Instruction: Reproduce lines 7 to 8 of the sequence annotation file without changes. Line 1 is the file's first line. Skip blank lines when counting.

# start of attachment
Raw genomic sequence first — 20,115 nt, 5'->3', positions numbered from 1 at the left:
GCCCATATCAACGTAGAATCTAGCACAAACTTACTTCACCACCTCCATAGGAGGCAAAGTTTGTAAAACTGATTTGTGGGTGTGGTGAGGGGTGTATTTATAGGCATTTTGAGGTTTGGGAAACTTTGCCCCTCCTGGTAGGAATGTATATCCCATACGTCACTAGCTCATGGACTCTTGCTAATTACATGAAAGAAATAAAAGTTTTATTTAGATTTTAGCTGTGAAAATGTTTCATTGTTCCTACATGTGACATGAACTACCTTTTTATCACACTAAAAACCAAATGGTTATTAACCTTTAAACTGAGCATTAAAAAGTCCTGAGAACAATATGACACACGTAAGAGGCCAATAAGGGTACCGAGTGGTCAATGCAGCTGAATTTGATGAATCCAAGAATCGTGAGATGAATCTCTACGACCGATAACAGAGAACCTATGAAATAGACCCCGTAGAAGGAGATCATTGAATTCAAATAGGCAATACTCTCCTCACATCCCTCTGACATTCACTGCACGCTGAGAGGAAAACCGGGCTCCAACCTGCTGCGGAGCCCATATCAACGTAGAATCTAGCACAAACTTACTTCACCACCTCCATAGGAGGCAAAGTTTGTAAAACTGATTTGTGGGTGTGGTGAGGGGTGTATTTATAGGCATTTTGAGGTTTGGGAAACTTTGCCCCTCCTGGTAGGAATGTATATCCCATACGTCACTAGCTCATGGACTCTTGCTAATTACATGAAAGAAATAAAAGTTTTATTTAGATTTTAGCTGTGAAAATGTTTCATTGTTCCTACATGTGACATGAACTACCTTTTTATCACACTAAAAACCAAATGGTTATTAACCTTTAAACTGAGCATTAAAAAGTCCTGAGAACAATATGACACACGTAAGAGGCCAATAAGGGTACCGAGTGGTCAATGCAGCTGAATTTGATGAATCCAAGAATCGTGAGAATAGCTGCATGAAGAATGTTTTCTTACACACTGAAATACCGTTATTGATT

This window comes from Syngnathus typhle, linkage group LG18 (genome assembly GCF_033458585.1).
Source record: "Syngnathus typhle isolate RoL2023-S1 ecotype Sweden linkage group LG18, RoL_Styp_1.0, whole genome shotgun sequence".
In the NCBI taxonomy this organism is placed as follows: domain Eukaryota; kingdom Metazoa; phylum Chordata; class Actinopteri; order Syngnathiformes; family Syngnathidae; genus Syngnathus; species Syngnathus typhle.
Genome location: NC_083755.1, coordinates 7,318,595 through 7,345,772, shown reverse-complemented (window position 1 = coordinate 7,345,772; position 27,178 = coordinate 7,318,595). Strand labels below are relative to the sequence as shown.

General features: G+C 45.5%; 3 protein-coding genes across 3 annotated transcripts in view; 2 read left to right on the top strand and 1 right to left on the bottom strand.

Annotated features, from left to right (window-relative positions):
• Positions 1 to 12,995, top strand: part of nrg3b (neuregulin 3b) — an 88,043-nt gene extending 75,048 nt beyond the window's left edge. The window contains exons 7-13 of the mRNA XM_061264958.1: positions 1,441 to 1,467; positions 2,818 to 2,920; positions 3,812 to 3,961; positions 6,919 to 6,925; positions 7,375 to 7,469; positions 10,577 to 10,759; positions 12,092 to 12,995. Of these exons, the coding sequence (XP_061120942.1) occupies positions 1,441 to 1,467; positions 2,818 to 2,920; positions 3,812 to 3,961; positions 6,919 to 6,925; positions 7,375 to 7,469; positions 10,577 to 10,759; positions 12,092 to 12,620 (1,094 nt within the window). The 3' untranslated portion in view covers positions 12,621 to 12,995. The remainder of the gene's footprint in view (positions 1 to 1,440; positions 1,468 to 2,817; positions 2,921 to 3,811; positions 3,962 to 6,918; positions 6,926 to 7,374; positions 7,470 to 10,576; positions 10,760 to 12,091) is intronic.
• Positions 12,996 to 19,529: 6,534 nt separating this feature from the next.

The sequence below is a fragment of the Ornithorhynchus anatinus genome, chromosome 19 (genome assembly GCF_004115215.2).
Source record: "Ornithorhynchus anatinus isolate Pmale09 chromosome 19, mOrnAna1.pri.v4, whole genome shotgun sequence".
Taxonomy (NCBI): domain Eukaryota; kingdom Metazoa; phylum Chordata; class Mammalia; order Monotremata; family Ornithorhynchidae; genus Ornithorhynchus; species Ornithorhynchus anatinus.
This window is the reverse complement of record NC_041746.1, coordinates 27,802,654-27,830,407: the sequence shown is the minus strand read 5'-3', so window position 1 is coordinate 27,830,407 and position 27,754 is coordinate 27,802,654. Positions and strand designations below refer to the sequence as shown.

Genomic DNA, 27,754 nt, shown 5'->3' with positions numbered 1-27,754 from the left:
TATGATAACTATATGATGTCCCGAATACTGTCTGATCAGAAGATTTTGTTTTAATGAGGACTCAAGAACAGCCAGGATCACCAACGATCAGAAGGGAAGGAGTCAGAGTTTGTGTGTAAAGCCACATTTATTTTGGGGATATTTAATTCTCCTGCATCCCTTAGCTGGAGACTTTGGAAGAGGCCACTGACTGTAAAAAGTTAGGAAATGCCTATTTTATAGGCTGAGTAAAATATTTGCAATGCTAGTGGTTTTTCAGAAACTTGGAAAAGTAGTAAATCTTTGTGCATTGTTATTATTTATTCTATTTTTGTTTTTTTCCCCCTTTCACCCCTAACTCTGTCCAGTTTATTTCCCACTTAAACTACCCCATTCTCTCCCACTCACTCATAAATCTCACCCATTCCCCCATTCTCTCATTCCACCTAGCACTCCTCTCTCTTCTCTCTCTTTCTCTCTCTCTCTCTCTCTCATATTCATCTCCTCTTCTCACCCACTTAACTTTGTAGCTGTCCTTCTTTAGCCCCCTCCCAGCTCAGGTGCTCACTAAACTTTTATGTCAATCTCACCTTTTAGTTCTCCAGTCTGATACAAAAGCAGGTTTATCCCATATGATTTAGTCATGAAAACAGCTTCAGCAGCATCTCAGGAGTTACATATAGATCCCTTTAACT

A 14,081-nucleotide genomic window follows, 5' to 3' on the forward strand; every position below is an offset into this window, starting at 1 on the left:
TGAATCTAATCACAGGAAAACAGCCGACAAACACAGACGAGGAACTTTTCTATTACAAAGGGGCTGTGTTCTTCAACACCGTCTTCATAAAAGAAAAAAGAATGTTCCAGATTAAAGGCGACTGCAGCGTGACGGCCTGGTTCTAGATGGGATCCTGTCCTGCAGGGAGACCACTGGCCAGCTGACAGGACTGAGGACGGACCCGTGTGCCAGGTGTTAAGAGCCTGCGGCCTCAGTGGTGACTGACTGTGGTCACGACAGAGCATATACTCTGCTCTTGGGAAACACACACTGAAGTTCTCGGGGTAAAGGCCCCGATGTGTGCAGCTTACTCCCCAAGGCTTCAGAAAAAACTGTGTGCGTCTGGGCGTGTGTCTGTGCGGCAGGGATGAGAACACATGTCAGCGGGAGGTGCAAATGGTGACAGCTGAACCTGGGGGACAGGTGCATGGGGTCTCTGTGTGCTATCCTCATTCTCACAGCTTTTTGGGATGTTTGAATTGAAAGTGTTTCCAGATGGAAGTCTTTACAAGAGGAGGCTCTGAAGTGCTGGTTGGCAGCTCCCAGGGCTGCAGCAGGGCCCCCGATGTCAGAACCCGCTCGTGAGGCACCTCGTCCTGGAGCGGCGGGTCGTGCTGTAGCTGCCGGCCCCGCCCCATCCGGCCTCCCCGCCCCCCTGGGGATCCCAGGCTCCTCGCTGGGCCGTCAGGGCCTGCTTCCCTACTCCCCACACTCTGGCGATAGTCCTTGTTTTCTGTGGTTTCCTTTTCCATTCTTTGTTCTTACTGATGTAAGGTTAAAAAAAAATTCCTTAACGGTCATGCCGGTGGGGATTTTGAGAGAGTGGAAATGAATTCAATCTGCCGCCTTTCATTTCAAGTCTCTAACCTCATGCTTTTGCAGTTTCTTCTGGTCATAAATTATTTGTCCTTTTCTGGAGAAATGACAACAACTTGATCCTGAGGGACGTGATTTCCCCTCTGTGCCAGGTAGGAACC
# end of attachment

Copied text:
General features: G+C 45.5%; 3 protein-coding genes across 3 annotated transcripts in view; 2 read left to right on the top strand and 1 right to left on the bottom strand.

Annotated features, from left to right (window-relative positions):